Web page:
Mature error message

Whether it is a syntax error or a function call error, there will be detailed error messages for you to debug.

compare

The above example is executed in GraphQuery-PlayGround. We can see that when an error occurs, GraphQuery can return detailed error information to help developers locate the wrong location.

At the same time, GraphQuery is also very easy to integrate into your backend data system (any backend language), let's continue to look down.

Getting Started

GraphQuery consists of query language and pipelines. To guide you through each of these components, we've written an example designed to illustrate the various pieces of GraphQuery. This example is not comprehensive, but it is designed to quickly introduce the core concepts of GraphQuery. The premise of the example is that we want to use GraphQuery to query for information about library books.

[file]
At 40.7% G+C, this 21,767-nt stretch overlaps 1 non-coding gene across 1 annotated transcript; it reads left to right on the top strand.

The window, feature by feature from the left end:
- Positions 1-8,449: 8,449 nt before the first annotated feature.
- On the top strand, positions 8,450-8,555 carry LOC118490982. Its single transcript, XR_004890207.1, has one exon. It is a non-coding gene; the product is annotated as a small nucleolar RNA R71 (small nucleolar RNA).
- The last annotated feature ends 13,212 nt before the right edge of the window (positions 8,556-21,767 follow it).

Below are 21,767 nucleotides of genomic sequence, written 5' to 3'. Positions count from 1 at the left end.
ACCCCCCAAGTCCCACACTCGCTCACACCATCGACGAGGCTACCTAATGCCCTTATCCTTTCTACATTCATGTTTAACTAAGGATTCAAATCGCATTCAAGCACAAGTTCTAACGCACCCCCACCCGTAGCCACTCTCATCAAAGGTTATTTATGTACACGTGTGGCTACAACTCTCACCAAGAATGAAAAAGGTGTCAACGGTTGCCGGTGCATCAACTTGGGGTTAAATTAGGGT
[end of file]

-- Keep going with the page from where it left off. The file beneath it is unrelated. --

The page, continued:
1. First example

<library>
<!-- Great book. -->
<book id="b0836217462" available="true">
    <isbn>0836217462</isbn>
    <title lang="en">Being a Dog Is a Full-Time Job</title>
    <quote>I'd dog paddle the deepest ocean.</quote>
    <author id="CMS">
        <?echo "go rocks"?>
        <name>Charles M Schulz</name>
        <born>1922-11-26</born>
        <dead>2000-02-12</dead>
    </author>
    <character id="PP">
        <name>Peppermint Patty</name>
        <born>1966-08-22</born>
        <qualification>bold, brash and tomboyish</qualification>
    </character>
    <character id="Snoopy">
        <name>Snoopy</name>
        <born>1950-10-04</born>
        <qualification>extroverted beagle</qualification>
    </character>
</book>
</library>

Faced with such a text structure, we naturally think of extracting the following data structure from the text :

{
    bookID
    title
    isbn
    quote
    language
    author{
        name
        born
        dead
    }
    character [{
        name
        born
        qualification
    }]
}